Comments: 28 pages, 11 figures, regular paper
Subjects: Disordered Systems and Neural Networks (cond-mat.dis-nn); Statistical Mechanics (cond-mat.stat-mech); Computational Physics (physics.comp-ph); Neurons and Cognition (q-bio.NC)
Cite as: arXiv:1001.3256v1 [cond-mat.dis-nn]

Review

Generic aspects of complexity in brain imaging data and other biological systems
Purchase the full-text article

Ed Bullmorea, Corresponding Author Contact Information, E-mail The Corresponding Author, Anna Barnesa, Danielle S. Bassetta, b, c, Alex Fornitoa, d, Manfred Kitzbichlera, David Meuniera and John Sucklinga

aBehavioural and Clinical Neurosciences Institute, University of Cambridge, Department of Psychiatry, Addenbrooke’s, Hospital, Cambridge, UK

bBiological Soft Systems Sector, Department of Physics, University of Cambridge, Cambridge, UK

cGenes Cognition and Psychosis Program, Clinical Brain Disorders Branch, National Institute of Mental Health, NIH, Bethesda, USA

dMelbourne Neuropsychiatry Centre, Department of Psychiatry, University of Melbourne, Parkville, Australia

Received 13 January 2009;
revised 3 May 2009;
accepted 8 May 2009.
Available online 19 May 2009.

Abstract

A key challenge for systems neuroscience is the question of how to understand the complex network organization of the brain on the basis of neuroimaging data. Similar challenges exist in other specialist areas of systems biology because complex networks emerging from the interactions between multiple non-trivially interacting agents are found quite ubiquitously in nature, from protein interactomes to ecosystems. We suggest that one way forward for analysis of brain networks will be to quantify aspects of their organization which are likely to be generic properties of a broader class of biological systems. In this introductory review article we will highlight four important aspects of complex systems in general: fractality or scale-invariance; criticality; small-world and related topological attributes; and modularity. For each concept we will provide an accessible introduction, an illustrative data-based example of how it can be used to investigate aspects of brain organization in neuroimaging experiments, and a brief review of how this concept has been applied and developed in other fields of biomedical and physical science. The aim is to provide a didactic, focussed and user-friendly introduction to the concepts of complexity science for neuroscientists and neuroimagers.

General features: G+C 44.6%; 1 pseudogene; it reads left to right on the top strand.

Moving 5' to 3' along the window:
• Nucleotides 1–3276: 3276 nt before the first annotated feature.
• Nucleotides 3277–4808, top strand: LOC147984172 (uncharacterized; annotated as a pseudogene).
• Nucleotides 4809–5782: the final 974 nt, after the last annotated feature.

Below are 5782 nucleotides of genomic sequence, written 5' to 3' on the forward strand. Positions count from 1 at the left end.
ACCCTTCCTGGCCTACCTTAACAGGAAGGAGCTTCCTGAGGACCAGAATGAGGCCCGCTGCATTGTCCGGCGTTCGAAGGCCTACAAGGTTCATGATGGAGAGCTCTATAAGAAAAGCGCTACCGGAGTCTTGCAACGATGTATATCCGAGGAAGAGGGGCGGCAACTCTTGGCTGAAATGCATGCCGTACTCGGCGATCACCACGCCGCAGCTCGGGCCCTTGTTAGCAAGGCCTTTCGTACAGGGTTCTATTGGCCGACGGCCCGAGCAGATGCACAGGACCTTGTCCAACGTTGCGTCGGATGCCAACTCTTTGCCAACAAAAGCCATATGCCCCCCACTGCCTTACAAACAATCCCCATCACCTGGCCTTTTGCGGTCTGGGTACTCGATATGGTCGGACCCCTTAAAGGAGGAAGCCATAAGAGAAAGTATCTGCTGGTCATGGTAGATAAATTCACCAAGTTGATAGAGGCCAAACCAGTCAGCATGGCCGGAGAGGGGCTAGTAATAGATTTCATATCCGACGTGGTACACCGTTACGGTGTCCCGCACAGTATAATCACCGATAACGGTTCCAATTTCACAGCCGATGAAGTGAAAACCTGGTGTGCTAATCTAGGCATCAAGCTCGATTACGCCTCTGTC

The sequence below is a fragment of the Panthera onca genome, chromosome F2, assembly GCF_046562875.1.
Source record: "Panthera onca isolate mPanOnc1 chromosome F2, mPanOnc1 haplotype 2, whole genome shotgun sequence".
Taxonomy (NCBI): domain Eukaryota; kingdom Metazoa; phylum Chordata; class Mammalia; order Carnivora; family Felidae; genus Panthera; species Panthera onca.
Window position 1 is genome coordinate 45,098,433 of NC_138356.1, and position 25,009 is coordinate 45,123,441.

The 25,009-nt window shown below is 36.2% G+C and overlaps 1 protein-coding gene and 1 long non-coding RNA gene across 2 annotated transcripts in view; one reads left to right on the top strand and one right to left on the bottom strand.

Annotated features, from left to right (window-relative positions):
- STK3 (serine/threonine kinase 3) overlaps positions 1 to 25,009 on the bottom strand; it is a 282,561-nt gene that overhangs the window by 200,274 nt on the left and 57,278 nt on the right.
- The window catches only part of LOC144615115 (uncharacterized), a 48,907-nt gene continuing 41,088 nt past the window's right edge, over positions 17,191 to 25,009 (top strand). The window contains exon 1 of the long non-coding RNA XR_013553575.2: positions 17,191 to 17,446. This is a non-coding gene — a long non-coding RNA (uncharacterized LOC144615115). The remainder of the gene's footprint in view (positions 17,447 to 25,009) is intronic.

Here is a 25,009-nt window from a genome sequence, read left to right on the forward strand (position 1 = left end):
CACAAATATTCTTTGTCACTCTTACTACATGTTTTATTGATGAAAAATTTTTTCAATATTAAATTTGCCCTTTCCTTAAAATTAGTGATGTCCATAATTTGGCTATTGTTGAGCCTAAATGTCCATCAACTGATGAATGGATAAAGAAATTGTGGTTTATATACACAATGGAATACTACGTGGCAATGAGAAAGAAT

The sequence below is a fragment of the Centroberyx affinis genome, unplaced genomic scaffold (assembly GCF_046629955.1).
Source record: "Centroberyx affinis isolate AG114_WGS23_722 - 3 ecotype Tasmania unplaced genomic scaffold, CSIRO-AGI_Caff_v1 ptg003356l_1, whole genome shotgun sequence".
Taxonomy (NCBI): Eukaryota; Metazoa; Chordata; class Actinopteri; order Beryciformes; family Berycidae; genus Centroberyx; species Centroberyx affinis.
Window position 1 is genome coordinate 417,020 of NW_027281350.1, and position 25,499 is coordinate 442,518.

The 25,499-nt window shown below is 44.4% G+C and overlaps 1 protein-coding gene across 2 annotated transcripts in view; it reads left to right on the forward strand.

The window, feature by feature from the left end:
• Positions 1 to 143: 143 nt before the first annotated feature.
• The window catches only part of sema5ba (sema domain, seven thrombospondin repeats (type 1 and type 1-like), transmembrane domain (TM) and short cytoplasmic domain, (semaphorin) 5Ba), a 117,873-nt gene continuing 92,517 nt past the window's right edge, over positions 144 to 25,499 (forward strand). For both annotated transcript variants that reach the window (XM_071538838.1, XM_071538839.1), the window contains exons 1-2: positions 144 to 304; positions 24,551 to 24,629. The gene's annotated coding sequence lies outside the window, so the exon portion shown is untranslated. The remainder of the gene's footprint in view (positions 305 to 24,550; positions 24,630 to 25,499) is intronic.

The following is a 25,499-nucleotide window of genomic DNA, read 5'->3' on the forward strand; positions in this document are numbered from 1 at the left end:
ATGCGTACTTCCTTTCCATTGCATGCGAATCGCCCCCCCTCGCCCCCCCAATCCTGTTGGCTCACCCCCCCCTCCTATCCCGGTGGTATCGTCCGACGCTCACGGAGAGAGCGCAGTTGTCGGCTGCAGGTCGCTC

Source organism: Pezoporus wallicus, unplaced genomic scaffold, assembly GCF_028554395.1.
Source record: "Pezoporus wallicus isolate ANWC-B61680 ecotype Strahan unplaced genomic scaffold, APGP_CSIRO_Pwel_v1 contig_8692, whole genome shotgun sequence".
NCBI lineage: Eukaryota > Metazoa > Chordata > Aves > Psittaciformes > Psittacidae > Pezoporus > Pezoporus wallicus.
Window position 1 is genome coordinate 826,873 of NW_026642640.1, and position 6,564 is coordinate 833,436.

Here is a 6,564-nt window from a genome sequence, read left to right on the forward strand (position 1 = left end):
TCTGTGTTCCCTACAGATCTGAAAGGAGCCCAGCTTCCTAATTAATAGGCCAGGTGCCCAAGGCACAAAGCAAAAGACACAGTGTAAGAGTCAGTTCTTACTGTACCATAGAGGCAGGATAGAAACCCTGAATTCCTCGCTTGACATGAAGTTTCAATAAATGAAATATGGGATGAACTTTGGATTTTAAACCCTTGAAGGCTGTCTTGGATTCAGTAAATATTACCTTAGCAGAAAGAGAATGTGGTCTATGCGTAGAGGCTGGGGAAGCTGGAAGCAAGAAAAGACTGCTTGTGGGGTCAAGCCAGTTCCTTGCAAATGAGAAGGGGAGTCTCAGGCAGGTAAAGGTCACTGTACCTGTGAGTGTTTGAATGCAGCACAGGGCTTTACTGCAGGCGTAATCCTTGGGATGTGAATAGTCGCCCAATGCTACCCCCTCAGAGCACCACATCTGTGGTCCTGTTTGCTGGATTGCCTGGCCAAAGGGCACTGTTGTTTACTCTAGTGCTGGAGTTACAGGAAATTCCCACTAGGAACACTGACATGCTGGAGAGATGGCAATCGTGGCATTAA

V Pasquale, P Massobrio, LL Bologna, M Chiappalone, … – Neuroscience, 2008 – Elsevier
experimental model for studying the universal mechanisms governing the formation and
conservation of neuronal In our work, while trying to understand the phenomenon of
selforganization in dissociated In this study, no attempt was made to discriminate and sort the
Citado por 19Artigos relacionadosTodas as 4 versões

JD Halley, DA Winkler – Biosystems, 2008 – Elsevier
Propulsive Actin Networks A.3. Example 3. Neuronal Avalanches References. is a need for new
theoretical frameworks that explain how natural selection and selforganization interact ([Kauffman
As originally defined, the sand pile model seems to involve no tuneable parameters
Citado por 6Artigos relacionadosTodas as 4 versões

upd.edu.ph [PDF]DE Juanico, C Monterola, C Saloma – New Journal of Physics, 2007 – iop.org
The non-conservative transfer rule is repeated until no more excited agents remain—when the
by using the definition ε = 1–α–β and then taking β = 0 without loss of q* = q c , which indicates
that the non-conservative system evolves towards its critical state by selforganization.
Citado por 4Artigos relacionadosTodas as 5 versões


Self-organising mechanism of neuronal avalanche criticality

Juanico, Dr D.E. (2007) Self-organising mechanism of neuronal avalanche criticality. [Preprint]

Full text available as:

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Abstract